A recent survey indicates that when it comes to religion, atheists and agnostics know more about the subject than do those that actually believe in the superstitions of their particular faith. What does that say about religion in general, and particularly about knowledge? Many atheists, especially those that regularly debate theists, find that the Christians’ understanding of their own scriptures are often quite deficient, sometimes bordering on the nonsensical. On the flip side, many an atheist will tell you that it was the Bible that caused their atheism; that a good, thorough reading of the Bible, with all its violence, immorality, and contradictions, is more than enough to turn anyone off of religion, especially Christianity. But in order to have the Bible spark such a response, one must be knowledgeable about the Bible in the first place.
Which explains the results of this survey. Atheists as a whole know more about religion than do people of faith. Why? Because knowledge is important to us, on the assumption that the best way to understand and believe in something is to know about it. But once you know even a little about religion, it is easy to reject it as a delusional, superstitious holdover from our past, rather than the means to ascertaining all truth. Actual knowledge of religion, placed in its proper historical, cultural and sociological context, dictates such a conclusion.
One of the reasons for this is the old chicken/egg argument -which came first, the Bible or faith? Given the fact than many people who profess to believe could not articulate a good reason for their belief, and given the results of this survey, it seems that many people believe in the Bible because belief comes first. They want to believe in something, they have this sense, this feeling, that there is something beyond them to believe in, but they don’t know empirically what it is, so along comes a religion with a book that says “here’s everything you need to believe” and they swallow it hook, line and sinker. They may say they read the book, but they don’t read it critically to determine what truth it holds, but rather to confirm the belief they already hold. That is why it is one of the most cherry-picked sources of authority in the world. Those portions of the book that contradict their beliefs are simply ignored.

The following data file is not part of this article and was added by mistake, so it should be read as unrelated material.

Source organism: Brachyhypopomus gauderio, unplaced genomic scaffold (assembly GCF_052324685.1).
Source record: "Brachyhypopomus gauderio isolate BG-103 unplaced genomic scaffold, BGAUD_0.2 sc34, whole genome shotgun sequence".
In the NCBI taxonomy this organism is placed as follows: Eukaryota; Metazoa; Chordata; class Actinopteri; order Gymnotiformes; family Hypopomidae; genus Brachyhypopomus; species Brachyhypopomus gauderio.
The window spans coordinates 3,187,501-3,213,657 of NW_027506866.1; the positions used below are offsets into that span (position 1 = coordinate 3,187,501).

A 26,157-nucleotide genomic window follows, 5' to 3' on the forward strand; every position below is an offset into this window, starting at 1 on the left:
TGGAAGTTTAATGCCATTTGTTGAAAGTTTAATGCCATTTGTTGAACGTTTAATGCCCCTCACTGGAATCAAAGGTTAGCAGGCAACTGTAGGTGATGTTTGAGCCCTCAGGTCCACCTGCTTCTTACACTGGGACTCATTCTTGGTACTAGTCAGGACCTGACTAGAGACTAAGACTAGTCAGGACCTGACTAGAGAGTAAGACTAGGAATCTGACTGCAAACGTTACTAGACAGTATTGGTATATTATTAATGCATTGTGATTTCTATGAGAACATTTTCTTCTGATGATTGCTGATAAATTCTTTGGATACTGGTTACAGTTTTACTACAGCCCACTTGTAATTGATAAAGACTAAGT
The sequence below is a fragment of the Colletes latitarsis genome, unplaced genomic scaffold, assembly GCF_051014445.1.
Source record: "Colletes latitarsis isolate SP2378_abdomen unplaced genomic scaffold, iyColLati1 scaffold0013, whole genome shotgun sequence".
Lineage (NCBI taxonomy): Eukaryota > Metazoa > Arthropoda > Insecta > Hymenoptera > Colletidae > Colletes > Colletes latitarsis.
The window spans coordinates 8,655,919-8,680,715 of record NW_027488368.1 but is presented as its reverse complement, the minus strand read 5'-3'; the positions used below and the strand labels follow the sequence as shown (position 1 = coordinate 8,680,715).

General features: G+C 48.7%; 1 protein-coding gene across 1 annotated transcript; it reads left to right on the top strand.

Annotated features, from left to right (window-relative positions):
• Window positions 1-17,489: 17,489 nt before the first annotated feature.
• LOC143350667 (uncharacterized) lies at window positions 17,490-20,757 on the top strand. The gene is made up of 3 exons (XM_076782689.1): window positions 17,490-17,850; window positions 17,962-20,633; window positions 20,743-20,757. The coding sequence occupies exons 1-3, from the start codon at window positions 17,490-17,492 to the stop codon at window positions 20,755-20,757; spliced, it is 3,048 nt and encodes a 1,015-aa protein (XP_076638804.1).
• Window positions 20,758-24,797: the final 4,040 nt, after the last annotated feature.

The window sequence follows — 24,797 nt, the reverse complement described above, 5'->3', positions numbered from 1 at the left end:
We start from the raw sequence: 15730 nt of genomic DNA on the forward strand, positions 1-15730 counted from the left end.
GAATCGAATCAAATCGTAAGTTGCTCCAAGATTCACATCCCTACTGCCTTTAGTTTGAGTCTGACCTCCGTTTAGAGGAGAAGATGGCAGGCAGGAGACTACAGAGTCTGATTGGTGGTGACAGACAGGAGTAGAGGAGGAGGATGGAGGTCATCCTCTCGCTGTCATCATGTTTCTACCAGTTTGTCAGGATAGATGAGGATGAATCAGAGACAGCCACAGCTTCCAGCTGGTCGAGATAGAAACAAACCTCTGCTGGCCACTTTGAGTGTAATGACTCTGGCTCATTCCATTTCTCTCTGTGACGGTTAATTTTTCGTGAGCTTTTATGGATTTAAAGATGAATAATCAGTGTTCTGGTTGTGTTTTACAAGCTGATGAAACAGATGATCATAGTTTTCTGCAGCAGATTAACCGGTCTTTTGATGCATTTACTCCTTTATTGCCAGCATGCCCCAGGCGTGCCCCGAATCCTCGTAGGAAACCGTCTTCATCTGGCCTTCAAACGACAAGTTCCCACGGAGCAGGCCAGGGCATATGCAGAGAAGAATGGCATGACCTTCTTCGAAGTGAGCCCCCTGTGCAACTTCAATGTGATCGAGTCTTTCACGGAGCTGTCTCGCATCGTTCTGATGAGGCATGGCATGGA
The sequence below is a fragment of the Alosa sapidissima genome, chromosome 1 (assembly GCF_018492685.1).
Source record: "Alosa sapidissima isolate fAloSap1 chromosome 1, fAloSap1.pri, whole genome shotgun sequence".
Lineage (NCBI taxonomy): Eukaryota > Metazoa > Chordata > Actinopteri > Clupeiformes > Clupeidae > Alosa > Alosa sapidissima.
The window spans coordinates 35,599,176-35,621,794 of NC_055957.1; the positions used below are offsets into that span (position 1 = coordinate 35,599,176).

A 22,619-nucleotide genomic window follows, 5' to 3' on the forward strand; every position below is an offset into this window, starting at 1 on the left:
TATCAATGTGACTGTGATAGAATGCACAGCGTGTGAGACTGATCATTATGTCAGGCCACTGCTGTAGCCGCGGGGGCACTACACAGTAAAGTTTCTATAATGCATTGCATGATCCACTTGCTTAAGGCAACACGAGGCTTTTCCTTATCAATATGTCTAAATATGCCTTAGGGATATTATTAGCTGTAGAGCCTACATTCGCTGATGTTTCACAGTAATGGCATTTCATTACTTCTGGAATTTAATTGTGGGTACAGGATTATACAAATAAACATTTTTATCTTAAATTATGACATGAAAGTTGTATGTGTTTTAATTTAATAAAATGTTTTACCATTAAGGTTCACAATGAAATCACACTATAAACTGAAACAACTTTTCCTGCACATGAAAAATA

In effect, they don’t need to know anything. They simple need the desire to believe in something – what Daniel Dennett calls “belief in belief” – and they’re off and running. Knowledge of anything, then, isn’t the point of religion, so it’s no wonder that the religious might fare worse than atheists regarding their knowledge of religion.
Here’s a good example:
An overwhelming 89 percent of respondents, asked whether public school teachers are permitted to lead a class in prayer, correctly answered no.
But fewer than one of four knew that a public school teacher is permitted “to read from the Bible as an example of literature.” And only about one third knew that a public school teacher is permitted to offer a class comparing the world’s religions.
Christians, for instance, will tell you that their god hears all prayers, that he knows everything, even your deepest thoughts. Jimmy Carter once confessed to committing adultery by simply thinking about (lusting after) other women. Yet since the Supreme Court outlawed teacher-led prayers in school, you’d be hard pressed to find a Christian who doesn’t believe that “God has been kicked out of public schools”, in effect believing that no one can pray at school. Balderdash, but why know something when you can believe the opposite? Any child can pray anytime he/she wants to in school, provided it doesn’t disrupt the class and that the teacher isn’t forcing him/her to do so.
Try explaining that to a Christian who doesn’t want to believe it, and you’ll understand the meaning of the phrase “falls on deaf ears”.